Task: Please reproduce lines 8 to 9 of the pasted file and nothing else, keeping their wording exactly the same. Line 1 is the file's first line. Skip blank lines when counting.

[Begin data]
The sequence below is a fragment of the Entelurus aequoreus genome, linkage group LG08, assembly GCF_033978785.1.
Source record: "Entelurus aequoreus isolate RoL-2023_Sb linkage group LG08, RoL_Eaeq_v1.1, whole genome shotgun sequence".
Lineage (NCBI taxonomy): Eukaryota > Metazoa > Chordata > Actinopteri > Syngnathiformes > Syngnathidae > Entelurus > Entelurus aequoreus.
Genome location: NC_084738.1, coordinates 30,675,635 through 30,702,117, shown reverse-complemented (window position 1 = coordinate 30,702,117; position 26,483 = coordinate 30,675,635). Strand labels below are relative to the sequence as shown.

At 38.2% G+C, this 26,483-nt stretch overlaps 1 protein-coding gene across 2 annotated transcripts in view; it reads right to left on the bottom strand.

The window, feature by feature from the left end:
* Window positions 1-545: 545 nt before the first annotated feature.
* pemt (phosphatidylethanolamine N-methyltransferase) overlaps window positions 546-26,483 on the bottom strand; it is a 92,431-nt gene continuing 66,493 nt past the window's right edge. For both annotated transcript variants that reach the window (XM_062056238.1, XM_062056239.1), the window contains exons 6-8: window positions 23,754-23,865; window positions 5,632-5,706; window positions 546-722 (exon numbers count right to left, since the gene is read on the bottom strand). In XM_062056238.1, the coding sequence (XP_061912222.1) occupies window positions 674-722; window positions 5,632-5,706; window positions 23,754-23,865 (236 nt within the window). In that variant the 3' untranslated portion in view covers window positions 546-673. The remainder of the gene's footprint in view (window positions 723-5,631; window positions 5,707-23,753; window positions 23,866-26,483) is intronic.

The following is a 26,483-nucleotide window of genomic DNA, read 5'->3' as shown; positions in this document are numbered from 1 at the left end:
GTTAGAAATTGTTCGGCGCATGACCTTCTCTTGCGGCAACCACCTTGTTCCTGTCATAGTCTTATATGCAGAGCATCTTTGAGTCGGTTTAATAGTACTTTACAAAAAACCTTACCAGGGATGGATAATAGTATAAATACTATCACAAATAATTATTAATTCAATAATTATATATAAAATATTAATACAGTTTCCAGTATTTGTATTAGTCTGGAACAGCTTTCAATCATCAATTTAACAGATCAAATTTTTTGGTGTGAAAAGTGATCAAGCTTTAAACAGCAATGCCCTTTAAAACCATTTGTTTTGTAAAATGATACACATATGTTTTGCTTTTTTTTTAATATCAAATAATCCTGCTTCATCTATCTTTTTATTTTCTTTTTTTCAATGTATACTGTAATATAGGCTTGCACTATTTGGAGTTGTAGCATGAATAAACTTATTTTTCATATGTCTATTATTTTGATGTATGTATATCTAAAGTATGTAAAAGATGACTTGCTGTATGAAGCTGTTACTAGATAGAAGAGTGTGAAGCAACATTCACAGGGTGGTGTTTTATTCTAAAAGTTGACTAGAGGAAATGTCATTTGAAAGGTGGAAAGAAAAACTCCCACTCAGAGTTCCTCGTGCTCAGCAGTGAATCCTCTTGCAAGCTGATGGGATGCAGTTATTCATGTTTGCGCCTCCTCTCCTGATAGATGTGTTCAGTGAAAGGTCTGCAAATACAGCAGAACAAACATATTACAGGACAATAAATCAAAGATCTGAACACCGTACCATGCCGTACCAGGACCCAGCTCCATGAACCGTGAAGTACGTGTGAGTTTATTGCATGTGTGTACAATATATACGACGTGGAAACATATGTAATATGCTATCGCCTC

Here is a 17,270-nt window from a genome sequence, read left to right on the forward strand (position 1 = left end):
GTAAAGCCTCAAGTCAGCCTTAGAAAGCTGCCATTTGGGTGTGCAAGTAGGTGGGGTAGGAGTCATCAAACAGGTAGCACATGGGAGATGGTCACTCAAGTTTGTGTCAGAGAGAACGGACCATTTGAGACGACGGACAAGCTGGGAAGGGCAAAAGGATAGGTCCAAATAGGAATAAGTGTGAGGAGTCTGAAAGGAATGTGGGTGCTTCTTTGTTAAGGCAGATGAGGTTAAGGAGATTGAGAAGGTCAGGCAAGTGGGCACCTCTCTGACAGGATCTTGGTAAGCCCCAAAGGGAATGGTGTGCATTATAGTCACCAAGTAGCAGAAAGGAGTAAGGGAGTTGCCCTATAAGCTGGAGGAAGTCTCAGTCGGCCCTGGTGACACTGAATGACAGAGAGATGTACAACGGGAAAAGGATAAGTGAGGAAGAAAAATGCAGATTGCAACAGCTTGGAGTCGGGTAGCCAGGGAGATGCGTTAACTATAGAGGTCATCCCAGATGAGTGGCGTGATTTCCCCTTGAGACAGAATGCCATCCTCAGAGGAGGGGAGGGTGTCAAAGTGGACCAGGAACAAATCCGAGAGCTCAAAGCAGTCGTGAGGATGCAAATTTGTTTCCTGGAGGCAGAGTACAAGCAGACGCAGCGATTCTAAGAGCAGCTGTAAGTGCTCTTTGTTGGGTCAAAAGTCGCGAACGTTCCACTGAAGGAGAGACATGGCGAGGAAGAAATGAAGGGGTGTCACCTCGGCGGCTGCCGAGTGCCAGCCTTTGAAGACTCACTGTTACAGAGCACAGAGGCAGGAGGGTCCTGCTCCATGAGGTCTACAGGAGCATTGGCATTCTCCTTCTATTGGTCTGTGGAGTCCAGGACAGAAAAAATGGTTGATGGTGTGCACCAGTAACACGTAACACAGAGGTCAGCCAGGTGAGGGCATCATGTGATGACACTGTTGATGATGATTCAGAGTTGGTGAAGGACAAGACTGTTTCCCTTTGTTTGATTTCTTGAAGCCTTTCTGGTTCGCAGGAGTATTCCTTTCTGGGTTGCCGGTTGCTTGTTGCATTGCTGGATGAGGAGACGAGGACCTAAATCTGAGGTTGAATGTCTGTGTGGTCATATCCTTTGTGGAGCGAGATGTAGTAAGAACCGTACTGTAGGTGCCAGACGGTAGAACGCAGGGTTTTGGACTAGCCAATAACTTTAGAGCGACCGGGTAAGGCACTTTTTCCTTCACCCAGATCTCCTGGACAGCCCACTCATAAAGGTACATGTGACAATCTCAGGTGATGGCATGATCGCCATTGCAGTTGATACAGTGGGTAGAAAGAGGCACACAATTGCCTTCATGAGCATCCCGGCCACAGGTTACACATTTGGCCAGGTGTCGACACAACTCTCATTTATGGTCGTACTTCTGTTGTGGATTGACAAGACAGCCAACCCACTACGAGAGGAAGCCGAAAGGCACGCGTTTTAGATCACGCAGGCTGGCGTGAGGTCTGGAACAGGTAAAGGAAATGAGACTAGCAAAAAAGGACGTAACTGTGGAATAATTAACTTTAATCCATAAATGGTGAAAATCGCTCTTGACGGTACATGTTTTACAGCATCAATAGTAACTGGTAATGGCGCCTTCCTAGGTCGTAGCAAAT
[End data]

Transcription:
* pemt (phosphatidylethanolamine N-methyltransferase) overlaps window positions 546-26,483 on the bottom strand; it is a 92,431-nt gene continuing 66,493 nt past the window's right edge. For both annotated transcript variants that reach the window (XM_062056238.1, XM_062056239.1), the window contains exons 6-8: window positions 23,754-23,865; window positions 5,632-5,706; window positions 546-722 (exon numbers count right to left, since the gene is read on the bottom strand). In XM_062056238.1, the coding sequence (XP_061912222.1) occupies window positions 674-722; window positions 5,632-5,706; window positions 23,754-23,865 (236 nt within the window). In that variant the 3' untranslated portion in view covers window positions 546-673. The remainder of the gene's footprint in view (window positions 723-5,631; window positions 5,707-23,753; window positions 23,866-26,483) is intronic.

The following is a 26,483-nucleotide window of genomic DNA, read 5'->3' as shown; positions in this document are numbered from 1 at the left end: